Lifeline for Vodafone creditors as Nedbank nods to share buyout
March 21, 2017- Prospects are looking up for troubled telecom operator Afrimax Uganda (trading as Vodafone), after South African lender Nedbank nodded to proposed share buyout by minority shareholder Aim Holdings.
Nedbank, the only secured lender, holds USD 13.8 million of Afrimax’s total debt of USD 82.6 million, giving it the first call on the company’s USD 15.4 million in assets. Any settlement besides liquidation therefore requires their agreement.
The deal that was scheduled for signature today, comes after Vodafone provisional administrator Donald Nyakairu, convinced creditors’ in a February 26 meeting that allowing the company to continue trading as a going concern was the only viable way of securing the interests of all creditors.
“A sale of the assets and business as a package is likely to realise a higher return than a liquidation,” Nyakairu told the meeting during which he presented a stark picture of the state of affairs at Vodafone Uganda.
Eight percent of its network was offline after mast operators switched it off, while Vodafone had also terminated the non-equity branding agreement that allowed Afrimax to trade under the name.
According to sources, Aim Holdings, represented by a one Mitesh, offered to buyout Afrimax Uganda B.V after the latter converted its credit to the company into equity. Aim Holdings has committed to inject into the company USD 6 million in three tranches over a six month period ending September 30, to help the company resume operations.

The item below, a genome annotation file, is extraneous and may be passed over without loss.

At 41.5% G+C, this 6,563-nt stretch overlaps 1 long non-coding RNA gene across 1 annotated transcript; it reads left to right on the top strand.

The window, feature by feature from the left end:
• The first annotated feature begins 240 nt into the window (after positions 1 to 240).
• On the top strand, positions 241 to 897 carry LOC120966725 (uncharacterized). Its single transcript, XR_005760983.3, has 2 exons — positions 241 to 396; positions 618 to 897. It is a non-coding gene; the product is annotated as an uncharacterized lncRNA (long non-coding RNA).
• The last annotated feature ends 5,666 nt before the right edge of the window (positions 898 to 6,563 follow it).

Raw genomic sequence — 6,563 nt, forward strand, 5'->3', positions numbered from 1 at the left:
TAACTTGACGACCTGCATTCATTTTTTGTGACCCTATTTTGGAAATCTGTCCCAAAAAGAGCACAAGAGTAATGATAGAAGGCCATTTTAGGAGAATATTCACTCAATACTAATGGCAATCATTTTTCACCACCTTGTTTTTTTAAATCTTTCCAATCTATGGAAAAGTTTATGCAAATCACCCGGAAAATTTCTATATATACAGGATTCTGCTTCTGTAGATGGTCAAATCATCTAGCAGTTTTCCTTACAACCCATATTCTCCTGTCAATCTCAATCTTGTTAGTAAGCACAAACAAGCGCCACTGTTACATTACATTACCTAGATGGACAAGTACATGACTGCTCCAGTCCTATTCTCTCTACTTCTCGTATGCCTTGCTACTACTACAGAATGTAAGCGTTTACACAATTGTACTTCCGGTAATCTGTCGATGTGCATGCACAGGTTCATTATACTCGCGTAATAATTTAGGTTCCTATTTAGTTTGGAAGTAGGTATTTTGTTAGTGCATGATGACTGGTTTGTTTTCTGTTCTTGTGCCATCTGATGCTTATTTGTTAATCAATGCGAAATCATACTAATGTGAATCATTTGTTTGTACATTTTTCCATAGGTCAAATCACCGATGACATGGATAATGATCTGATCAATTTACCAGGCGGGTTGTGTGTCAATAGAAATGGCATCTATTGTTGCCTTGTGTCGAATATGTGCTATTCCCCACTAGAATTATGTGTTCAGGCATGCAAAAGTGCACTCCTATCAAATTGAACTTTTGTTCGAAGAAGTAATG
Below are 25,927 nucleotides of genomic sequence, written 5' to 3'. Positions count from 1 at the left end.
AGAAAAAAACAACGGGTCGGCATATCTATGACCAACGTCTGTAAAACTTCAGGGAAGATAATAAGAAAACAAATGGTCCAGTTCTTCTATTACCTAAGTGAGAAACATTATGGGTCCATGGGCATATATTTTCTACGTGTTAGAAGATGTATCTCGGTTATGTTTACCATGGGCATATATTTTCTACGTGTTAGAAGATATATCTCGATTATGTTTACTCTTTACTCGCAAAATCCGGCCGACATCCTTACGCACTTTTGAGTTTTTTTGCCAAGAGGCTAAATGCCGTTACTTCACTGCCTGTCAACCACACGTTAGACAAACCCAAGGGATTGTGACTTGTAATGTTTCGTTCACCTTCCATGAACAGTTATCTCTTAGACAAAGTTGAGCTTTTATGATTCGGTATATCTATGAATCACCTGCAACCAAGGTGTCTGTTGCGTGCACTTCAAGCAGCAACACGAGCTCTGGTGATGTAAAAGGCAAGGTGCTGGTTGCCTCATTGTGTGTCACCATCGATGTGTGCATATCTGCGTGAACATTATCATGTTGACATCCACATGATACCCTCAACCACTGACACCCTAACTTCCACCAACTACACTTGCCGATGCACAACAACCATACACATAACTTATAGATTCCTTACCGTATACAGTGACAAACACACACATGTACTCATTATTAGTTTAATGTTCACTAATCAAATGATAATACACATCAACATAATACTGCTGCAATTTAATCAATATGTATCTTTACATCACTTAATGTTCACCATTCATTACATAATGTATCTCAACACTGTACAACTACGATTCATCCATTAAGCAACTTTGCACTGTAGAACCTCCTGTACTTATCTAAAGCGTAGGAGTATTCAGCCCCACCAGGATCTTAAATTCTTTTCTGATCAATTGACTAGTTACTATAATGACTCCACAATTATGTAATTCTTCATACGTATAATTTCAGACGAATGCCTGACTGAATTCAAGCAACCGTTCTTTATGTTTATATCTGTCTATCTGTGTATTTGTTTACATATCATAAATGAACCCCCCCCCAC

Mr. Nyakairu told the creditors’ that if they agreed to a moratorium on enforcing their claims against the company, the operation would on average need USD 750,000 per month to run.
If the deal falls through, unsecured creditors would be left holding the can since only USD 972,291 would be left against USD 68,102, 476 that is owned to unsecured creditors among them suppliers and landlords.
“If these creditors do not cooperate then the company’s fate and that of other creditors is doomed, and we might as well agree that the company be liquidated and pray that the sale of the assets will realized enough funds to be distributed initially to the preferential creditors, the secured creditor and thereafter to the unsecured creditors,” Nyakairu told the meeting.
Despite the reprieve, and apparent agreement by the new owner to settle claims, no timeline has been provided for the settlement of creditor claims. It was also not immediately clear if the new shareholders will settle all outstanding claims in full or negotiation hair-cuts with the creditors.